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Crystal Cruises

Company Overview:
With home offices based in Los Angeles, Crystal has long been a favorite of the well-heeled West Coast crowd (though actually a subsidiary of Tokyo-based NYK or Nippon Yusen Kaisha). Crystal Cruises is the line of choice for voyagers deep-pocketed enough to afford a luxury cruise, but gregarious and lively enough to crave a larger ship (by luxury standards) and lots of fellow passengers and a broad range of activities and facilities.

The company's 68,000-ton newest state-of-the-art luxury ship, Crystal Serenity, carries a mere 1080 passengers, boasting one of the highest space-to-passenger ratios in the cruise world. Intent on being even more popular than its predecessors Symphony and Harmony (no longer in service, it left the fleet in November, 2005 to sail for parent company NYK as the Asuka II), the 14-deck ship has three alternative restaurants among seven dining venues, two paddle tennis courts, a completely new learning center, and an enlarged computer center. Its boardroom has its own wine cellar and a special lounge for repeat passengers.

Currently sailing only two vessels, Crystal has plans underway to design and build a new vessel to replace Crystal Harmony in the future.

The Crystal Experience:
Crystal definitely has a feel of its own among the luxury vessels, and some people find it intoxicatingly addictive. The service is impeccable, and if anything tends to be almost too much for private types, but if you love being doted upon then Crystal has the highest guest-to-staff ratios at sea. There's a general atmosphere of what might be called California-ness aboard; everyone tends to be friendly, socially aware, and committed to personal growth.

Crystal focuses on the image conscious, worldly passenger interested in knowledge and self-improvement. Even on the balmiest afternoon, far fewer of your fellow passengers are likely to be sunning themselves by the pool than inside listening attentively to a guest expert lecture about climate change or jewelry. The line also innovated the first computer training program at sea as far back as 1999 (copied by many other cruise lines eventually) called it Computer University@Sea class. That isn't a real address by the way. Though far ahead of the game when it came to teaching about computers, they were one of the last cruise lines to actually install decent Internet access aboard their ships. They have since solved that little nuisance.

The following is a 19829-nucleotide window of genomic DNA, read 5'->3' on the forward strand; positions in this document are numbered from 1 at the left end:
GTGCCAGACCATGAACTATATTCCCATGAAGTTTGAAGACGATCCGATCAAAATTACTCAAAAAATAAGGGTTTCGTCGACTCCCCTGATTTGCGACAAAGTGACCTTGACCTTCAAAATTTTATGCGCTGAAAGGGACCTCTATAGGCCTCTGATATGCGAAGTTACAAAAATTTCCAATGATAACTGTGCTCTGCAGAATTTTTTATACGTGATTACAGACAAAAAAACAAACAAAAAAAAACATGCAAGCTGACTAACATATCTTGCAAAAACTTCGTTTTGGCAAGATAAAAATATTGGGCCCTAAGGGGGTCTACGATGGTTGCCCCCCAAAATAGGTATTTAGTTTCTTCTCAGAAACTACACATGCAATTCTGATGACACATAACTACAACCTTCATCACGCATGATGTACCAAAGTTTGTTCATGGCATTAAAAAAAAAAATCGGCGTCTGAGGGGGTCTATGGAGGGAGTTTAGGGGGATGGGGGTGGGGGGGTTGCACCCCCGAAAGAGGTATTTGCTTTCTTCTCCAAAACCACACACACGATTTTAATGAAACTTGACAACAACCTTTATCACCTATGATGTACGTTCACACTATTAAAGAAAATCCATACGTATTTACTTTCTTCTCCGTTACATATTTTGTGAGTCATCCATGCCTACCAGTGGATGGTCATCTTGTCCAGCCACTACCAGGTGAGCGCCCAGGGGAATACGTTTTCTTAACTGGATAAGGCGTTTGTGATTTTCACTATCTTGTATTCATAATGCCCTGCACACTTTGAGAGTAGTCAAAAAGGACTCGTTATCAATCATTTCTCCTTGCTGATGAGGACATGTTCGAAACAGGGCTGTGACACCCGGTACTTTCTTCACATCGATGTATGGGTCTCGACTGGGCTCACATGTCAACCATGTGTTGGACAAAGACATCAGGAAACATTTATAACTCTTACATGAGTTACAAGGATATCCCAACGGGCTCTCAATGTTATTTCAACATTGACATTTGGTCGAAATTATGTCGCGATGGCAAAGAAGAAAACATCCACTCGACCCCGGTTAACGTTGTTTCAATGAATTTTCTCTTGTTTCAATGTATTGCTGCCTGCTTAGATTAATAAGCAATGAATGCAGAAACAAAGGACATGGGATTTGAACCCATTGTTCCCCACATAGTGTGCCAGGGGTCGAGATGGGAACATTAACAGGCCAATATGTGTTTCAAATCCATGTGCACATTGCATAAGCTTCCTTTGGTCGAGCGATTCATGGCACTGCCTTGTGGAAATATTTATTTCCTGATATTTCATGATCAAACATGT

That said, bingo and the casino are both very popular, as are the ship's wonderful floor shows which generally get rated as the best at sea in the luxury cruise line division. Because Crystal's passengers generally prefer to stay aboard and attend lectures and computer classes, Crystal seem to call in relatively fewer ports per cruise than many other cruise lines. For example, the 10-day May 31, 2007 Mediterranean cruise on Symphony, only stops at four ports (one for 2 days), while a comparable luxury line known for port-intensity on a 10-day, May 27, 2007 Mediterranean cruise stops at nine (including two in one day).

Obviously, being aboard a Crystal ship is being in the lap of luxury, and it is for people who appreciate that more than the world travel. The company has introduced a whole raft of passenger-pleasing new policies in recent years, none more popular than its Reserve Wine List of 20 rare and much-sought-after vintages. Special dinners were conceived around particular wines and champagnes. Crystal may have introduced alternative, �boutique� restaurants, but assigned dining at one of two seatings remains the rule in the main restaurant.